The Stugna-P (Skif) is a Ukrainian anti-tank guided missile (ATGM) system developed in the 2010s by the Luch Design Bureau. Its guidance device (??-?) is developed and manufactured by Belarusian design bureau Peleng based in Minsk. Skif is the Ukrainian word for Scythian and Stuhna (Stugna) is the name of a local river. The Skif is designed to destroy modern armored targets with combined carried or monolithic armor, including explosive reactive armor (ERA). Skifs can attack both stationary and moving targets. They can attack from both long range (up to 5 km in the daytime) and close range (100m). They can attack point targets such as weapon emplacements, lightly armored objects, and hovering helicopters.
The Skif consists of a tripod, missile container, PDU-215 remote control panel, guidance device, and thermographic camera (thermal imager). The PDU-215 control panel is a briefcase-like laptop computer with a control panel, holding a small joystick and a flat-panel display, that is connected to the firing unit by a cable, allowing it be used at distances up to 50 metres away. Two firing modes are available: manual, and fire-and-forget. Fire-and-forget provides automatic control of the missile flight using a targeting laser beam. A three to four-person team is optimal for deploying the Skif. The Skif’s system has a shelf life of 15 years. The missiles have a 10-year shelf life.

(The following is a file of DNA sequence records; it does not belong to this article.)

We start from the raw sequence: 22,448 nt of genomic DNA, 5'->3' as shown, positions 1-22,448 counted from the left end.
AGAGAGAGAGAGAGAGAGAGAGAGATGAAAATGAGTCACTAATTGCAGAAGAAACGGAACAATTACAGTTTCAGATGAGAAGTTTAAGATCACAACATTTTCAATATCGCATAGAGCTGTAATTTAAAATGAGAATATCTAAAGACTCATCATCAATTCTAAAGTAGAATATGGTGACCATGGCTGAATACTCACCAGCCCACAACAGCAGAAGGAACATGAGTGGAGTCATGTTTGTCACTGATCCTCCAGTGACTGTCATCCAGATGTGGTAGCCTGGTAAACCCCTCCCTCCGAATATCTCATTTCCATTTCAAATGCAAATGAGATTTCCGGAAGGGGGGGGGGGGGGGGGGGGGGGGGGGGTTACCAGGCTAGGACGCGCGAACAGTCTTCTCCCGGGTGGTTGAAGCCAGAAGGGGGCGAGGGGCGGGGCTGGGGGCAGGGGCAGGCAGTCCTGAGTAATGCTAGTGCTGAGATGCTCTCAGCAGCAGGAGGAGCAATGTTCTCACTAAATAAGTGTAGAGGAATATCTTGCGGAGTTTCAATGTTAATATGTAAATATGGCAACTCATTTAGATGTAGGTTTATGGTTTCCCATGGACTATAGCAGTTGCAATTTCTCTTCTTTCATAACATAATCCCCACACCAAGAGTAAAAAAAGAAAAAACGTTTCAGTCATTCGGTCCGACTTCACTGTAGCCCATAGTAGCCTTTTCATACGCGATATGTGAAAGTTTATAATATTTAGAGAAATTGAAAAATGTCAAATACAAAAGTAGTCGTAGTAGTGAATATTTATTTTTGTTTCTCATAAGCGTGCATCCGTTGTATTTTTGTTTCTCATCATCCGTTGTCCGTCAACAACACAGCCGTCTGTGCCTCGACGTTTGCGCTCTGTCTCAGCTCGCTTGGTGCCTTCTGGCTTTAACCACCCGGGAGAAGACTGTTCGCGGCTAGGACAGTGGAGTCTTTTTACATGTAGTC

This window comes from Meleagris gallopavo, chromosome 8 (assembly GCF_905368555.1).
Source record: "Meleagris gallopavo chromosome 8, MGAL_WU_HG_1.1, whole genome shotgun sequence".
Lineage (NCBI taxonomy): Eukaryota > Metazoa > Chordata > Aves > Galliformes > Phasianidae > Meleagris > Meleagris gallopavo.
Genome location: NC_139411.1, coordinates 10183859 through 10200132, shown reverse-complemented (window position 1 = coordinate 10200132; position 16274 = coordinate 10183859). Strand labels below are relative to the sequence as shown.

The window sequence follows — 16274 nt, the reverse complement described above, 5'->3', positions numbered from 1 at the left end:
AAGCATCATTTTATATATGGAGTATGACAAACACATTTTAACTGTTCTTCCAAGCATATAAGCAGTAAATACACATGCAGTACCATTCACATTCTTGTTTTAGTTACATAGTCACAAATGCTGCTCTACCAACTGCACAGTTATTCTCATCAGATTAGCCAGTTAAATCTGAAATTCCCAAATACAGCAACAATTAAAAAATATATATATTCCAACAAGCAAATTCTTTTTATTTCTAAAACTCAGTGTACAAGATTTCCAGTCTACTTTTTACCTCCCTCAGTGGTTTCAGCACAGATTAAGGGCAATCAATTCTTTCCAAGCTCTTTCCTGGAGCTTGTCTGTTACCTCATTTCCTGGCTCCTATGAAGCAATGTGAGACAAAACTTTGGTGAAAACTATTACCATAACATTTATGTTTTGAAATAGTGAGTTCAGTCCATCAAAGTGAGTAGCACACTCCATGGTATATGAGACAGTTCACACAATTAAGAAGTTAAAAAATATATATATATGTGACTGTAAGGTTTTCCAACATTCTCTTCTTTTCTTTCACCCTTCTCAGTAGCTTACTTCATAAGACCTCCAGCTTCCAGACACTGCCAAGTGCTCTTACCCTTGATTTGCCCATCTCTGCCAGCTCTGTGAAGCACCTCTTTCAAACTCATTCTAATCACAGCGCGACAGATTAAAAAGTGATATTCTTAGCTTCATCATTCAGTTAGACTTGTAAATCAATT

Operators require specially-made backpacks. Once the missile is fired, the operator controls the Skif and corrects the aim when needed, by using the joystick on the remote control. The system comes complete with 130 mm and 152 mm caliber missiles in transport and launching containers. Tandem charge high-explosive anti-tank (HEAT) RK-2S warheads might be able to counter medium weight main battle tanks such as the T-90A with penetration of 800 mm behind ERA. RK-2M-K warheads might be able to counter heavy main battle tanks such as M1A2 Abrams with their penetration of 1100 mm behind ERA. The system also includes high explosive (HE) fragmentation RK-2OF and RK-2?-OF warheads to attack infantry positions and light armored vehicles.
The missile system was used during the pre-2022 Russo-Ukrainian War by Ukrainian forces following first deliveries in 2018. However, it gained wider prominence against Russian Army forces during the 2022 Russian invasion of Ukraine beginning in February alongside anti-tank systems provided by NATO countries such as the FGM-148 Javelin (US), NLAW (UK), and Panzerfaust 3 (Germany). On April 5, 2022, Ukrainian forces used the missile system to down a Russian Kamov Ka-52 attack helicopter. As the war has moved to the Donbas and fighting has changed from wooded areas to open plains, the missile has been fitted to light vehicles to make it mobile. The Stugna-P is being used in the same way US forces used the TOW missile system in the 1980s and the Gulf War Desert Patrol Vehicle.